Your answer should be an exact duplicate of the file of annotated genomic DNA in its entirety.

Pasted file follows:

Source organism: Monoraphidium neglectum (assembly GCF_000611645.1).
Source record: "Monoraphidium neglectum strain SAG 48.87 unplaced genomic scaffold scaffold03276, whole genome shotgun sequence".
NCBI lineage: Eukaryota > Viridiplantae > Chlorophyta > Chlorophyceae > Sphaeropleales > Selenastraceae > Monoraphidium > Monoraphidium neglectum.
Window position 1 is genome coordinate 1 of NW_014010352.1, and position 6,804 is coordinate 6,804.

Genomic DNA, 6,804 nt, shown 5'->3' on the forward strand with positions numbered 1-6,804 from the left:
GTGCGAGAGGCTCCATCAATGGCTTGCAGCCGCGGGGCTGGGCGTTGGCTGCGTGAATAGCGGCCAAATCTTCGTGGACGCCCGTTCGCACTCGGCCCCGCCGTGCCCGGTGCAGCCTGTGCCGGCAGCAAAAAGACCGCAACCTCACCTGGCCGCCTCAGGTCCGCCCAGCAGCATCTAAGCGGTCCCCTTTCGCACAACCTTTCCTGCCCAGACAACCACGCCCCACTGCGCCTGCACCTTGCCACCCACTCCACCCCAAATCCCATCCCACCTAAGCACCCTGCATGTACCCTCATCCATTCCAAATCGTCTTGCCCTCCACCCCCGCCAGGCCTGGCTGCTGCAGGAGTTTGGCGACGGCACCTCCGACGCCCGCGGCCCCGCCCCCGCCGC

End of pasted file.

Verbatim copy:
Source organism: Monoraphidium neglectum (assembly GCF_000611645.1).
Source record: "Monoraphidium neglectum strain SAG 48.87 unplaced genomic scaffold scaffold03276, whole genome shotgun sequence".
NCBI lineage: Eukaryota > Viridiplantae > Chlorophyta > Chlorophyceae > Sphaeropleales > Selenastraceae > Monoraphidium > Monoraphidium neglectum.
Window position 1 is genome coordinate 1 of NW_014010352.1, and position 6,804 is coordinate 6,804.

Genomic DNA, 6,804 nt, shown 5'->3' on the forward strand with positions numbered 1-6,804 from the left:
GTGCGAGAGGCTCCATCAATGGCTTGCAGCCGCGGGGCTGGGCGTTGGCTGCGTGAATAGCGGCCAAATCTTCGTGGACGCCCGTTCGCACTCGGCCCCGCCGTGCCCGGTGCAGCCTGTGCCGGCAGCAAAAAGACCGCAACCTCACCTGGCCGCCTCAGGTCCGCCCAGCAGCATCTAAGCGGTCCCCTTTCGCACAACCTTTCCTGCCCAGACAACCACGCCCCACTGCGCCTGCACCTTGCCACCCACTCCACCCCAAATCCCATCCCACCTAAGCACCCTGCATGTACCCTCATCCATTCCAAATCGTCTTGCCCTCCACCCCCGCCAGGCCTGGCTGCTGCAGGAGTTTGGCGACGGCACCTCCGACGCCCGCGGCCCCGCCCCCGCCGC